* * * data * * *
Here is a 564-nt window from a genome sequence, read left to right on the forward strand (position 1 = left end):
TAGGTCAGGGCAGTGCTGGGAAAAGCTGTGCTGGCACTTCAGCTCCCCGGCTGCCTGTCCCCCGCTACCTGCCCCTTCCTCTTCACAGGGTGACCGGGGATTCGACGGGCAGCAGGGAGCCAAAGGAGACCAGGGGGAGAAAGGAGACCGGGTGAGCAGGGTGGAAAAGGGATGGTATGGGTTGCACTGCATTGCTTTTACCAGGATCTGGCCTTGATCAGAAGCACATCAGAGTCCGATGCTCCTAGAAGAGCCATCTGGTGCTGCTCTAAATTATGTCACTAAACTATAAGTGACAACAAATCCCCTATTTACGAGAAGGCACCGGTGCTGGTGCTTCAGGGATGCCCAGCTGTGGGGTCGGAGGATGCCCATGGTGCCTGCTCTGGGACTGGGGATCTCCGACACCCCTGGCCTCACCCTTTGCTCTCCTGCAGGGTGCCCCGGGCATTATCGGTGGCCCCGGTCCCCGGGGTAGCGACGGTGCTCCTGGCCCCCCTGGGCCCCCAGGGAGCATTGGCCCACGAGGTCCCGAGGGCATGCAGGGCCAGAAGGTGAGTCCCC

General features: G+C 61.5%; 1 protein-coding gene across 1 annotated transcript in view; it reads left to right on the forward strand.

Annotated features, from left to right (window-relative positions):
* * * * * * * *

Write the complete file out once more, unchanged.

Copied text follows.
Here is a 564-nt window from a genome sequence, read left to right on the forward strand (position 1 = left end):
TAGGTCAGGGCAGTGCTGGGAAAAGCTGTGCTGGCACTTCAGCTCCCCGGCTGCCTGTCCCCCGCTACCTGCCCCTTCCTCTTCACAGGGTGACCGGGGATTCGACGGGCAGCAGGGAGCCAAAGGAGACCAGGGGGAGAAAGGAGACCGGGTGAGCAGGGTGGAAAAGGGATGGTATGGGTTGCACTGCATTGCTTTTACCAGGATCTGGCCTTGATCAGAAGCACATCAGAGTCCGATGCTCCTAGAAGAGCCATCTGGTGCTGCTCTAAATTATGTCACTAAACTATAAGTGACAACAAATCCCCTATTTACGAGAAGGCACCGGTGCTGGTGCTTCAGGGATGCCCAGCTGTGGGGTCGGAGGATGCCCATGGTGCCTGCTCTGGGACTGGGGATCTCCGACACCCCTGGCCTCACCCTTTGCTCTCCTGCAGGGTGCCCCGGGCATTATCGGTGGCCCCGGTCCCCGGGGTAGCGACGGTGCTCCTGGCCCCCCTGGGCCCCCAGGGAGCATTGGCCCACGAGGTCCCGAGGGCATGCAGGGCCAGAAGGTGAGTCCCC

General features: G+C 61.5%; 1 protein-coding gene across 1 annotated transcript in view; it reads left to right on the forward strand.

Annotated features, from left to right (window-relative positions):